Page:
Magnesium salts such as those contained in antacids may decrease bioavailability and absorption of digoxin (Lanoxin), a cardiac agent. Doses should be spaced as far apart as possible from doses of magnesium or magnesium-containing antacids.
Gastrointestinal absorption and serum concentrations of antibiotics may be decreased by concurrent administration of magnesium salts. Decreased absorption may reduce efficacy of the antibiotics. Doses of tetracycline, aminoquinolone, and other antibiotics should be spaced one to two hours from doses of magnesium.
Cisplatin (Platinol) is a chemotherapeutic agent used with other drugs to treat various cancers. Cisplatin-induced kidney damage leads to loss of minerals from the body, including magnesium. Supplementation should be supervised by a physician or pharmacist.
Loop diuretics such as furosemide, bumetanide, and thiazide, may cause cellular magnesium depletion.
Magnesium-containing antacids administered concomitantly with dicumarol (Coumadin, Miradon), an anticoagulant agent, increase absorption of dicumarol.
Magnesium salts may decrease absorption of nitrofurantoin (Furadantin), an antimicrobial agent used to treat acute uncomplicated urinary tract infections.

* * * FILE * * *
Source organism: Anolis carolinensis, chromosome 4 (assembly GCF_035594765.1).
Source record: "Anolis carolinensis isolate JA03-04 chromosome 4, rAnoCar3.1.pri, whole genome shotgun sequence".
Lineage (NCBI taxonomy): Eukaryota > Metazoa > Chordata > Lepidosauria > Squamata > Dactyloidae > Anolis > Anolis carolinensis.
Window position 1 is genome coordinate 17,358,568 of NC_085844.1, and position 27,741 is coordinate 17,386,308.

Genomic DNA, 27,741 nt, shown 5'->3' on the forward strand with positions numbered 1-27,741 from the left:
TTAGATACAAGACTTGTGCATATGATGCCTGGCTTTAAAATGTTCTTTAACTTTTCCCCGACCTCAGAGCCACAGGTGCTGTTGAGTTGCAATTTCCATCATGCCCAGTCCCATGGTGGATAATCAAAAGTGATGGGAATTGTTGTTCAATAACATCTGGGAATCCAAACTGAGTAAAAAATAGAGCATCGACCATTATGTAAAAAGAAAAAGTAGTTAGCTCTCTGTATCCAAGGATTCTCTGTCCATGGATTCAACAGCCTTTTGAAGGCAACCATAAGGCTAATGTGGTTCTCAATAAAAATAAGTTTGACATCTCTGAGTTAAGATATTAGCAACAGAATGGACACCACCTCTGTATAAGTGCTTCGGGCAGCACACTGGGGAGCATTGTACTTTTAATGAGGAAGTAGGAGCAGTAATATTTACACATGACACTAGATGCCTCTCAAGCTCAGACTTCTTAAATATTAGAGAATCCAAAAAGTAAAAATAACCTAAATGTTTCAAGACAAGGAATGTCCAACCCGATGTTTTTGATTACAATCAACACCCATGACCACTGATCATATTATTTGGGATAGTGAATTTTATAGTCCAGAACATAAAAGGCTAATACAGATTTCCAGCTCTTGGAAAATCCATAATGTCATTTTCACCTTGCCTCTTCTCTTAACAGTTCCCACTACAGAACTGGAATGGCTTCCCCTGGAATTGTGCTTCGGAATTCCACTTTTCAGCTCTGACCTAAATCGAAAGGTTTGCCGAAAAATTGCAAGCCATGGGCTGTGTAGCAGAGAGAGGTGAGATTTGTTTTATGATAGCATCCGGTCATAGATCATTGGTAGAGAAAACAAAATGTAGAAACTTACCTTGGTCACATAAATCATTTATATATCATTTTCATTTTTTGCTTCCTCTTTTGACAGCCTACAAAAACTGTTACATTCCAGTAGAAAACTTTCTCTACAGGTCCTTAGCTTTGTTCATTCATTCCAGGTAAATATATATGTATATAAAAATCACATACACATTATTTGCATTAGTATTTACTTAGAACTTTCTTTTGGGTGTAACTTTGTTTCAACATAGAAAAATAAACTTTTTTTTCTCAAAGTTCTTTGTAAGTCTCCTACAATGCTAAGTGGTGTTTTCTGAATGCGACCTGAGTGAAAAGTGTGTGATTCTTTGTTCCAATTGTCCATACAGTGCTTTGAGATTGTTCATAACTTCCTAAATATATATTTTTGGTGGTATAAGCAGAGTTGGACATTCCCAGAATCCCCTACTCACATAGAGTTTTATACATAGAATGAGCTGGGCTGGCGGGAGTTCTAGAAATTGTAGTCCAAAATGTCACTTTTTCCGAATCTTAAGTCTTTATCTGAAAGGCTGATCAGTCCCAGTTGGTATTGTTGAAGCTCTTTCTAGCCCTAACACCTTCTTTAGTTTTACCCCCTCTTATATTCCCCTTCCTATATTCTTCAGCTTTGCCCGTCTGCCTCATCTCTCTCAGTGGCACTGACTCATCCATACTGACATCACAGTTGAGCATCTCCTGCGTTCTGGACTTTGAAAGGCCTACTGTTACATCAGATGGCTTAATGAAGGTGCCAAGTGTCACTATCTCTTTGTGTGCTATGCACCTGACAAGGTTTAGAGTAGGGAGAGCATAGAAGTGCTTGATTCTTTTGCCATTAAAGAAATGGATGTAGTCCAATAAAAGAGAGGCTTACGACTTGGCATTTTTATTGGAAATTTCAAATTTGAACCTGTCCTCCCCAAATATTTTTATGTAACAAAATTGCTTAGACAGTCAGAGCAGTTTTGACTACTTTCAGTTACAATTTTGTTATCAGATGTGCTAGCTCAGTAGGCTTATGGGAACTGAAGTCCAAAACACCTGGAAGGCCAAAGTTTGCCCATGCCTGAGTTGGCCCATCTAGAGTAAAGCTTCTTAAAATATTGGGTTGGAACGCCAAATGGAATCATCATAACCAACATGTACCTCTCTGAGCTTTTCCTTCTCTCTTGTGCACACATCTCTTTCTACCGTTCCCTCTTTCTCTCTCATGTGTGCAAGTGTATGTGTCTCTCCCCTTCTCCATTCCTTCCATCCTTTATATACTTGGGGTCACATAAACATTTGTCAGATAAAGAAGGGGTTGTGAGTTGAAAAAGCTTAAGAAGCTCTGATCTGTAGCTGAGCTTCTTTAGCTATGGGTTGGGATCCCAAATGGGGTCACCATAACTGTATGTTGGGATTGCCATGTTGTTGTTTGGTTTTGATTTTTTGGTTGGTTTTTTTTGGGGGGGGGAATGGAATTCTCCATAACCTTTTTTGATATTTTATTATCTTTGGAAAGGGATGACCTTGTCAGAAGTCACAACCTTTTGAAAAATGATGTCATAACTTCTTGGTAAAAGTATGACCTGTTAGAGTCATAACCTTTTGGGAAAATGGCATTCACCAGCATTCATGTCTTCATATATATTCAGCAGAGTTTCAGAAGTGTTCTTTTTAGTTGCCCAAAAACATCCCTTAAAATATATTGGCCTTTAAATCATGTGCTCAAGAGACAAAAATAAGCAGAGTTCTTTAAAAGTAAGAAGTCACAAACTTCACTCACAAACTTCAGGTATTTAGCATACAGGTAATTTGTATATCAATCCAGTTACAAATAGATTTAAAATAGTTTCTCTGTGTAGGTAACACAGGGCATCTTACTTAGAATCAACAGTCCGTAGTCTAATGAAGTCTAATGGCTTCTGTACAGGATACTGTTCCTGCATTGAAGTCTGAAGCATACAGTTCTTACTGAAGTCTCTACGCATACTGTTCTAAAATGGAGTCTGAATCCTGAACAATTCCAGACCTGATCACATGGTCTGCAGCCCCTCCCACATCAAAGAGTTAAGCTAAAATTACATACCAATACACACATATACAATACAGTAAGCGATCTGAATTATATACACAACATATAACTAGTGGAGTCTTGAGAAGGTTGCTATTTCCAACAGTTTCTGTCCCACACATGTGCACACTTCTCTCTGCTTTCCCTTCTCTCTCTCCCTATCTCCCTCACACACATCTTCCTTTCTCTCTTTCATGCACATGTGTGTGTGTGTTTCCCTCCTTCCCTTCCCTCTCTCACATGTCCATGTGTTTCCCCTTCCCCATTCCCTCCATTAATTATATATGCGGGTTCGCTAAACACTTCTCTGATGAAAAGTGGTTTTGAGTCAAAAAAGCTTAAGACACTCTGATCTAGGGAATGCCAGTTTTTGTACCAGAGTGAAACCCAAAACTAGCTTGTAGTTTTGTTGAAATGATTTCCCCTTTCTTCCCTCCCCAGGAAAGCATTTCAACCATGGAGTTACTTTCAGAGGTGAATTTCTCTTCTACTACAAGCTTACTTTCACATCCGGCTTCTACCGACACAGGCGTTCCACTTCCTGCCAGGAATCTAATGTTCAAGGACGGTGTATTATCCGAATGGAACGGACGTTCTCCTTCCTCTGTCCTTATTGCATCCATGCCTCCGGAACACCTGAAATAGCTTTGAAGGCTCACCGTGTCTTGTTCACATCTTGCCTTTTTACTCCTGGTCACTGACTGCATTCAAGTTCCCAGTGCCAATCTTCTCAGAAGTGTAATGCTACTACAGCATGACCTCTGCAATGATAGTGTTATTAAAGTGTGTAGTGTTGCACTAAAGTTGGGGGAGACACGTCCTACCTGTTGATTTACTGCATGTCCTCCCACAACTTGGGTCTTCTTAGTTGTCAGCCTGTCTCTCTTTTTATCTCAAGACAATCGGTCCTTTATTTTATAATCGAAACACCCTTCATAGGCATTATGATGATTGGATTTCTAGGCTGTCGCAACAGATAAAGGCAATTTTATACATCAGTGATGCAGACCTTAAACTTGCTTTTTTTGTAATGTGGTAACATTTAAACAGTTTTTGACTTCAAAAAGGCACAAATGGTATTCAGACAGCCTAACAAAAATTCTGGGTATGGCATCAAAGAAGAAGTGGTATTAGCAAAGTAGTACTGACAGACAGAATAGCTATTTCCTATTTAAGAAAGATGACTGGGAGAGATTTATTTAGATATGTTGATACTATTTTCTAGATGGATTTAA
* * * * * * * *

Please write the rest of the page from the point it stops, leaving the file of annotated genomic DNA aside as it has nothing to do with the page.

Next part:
Magnesium salts reduce gastrointestinal absorption of penicillamine (Cuprimine), an agent used for copper toxicity.
Concomitant administration of magnesium-containing antacids and chlordiazepoxide (Librium), an anxiolytic agent, decreases the rate of absorption of this drug.
Oral magnesium therapy, exercise heart rate, exercise tolerance, and myocardial function in coronary artery disease patients.
To investigate the effect of oral magnesium supplementation on exercise dependent heart rate in people with coronary artery disease (CAD), 53 male patients with stable CAD were enrolled in a double-blind, placebo-controlled trial. Twenty-eight of the volunteers received a daily supplement of 30 mmol elemental magnesium (730 mg) and 25 volunteers received a daily placebo for six months. Magnesium supplementation increased intracellular magnesium (32.7+/-2.5 v 35.6+/-2.1 mEq/l, p<0.001) compared to placebo (33.1+/-31.9 v 33.8+/-2.0 mEq/l, NS). Magnesium also improved exercise tolerance, VO2 max (28.3+/-6.2 v 30.6+/-7.1 ml/kg/min, p<0.001; 29.3+/-5.4 v 29.6+/-5.2 ml/kg/min, NS), factor k (-0.298+/-0.242 v -0.208+/-0.260, p<0.05; -0.269+/-0.336 v -0.272+/-0.335, NS), and left ventricular ejection fraction (58+/-11 v 67+/-10%, p<0.001; 55+/-11 v 54+/-12%, NS). These results indicate that magnesium supplementation improves exercise tolerance and left ventricular function in people with CAD.14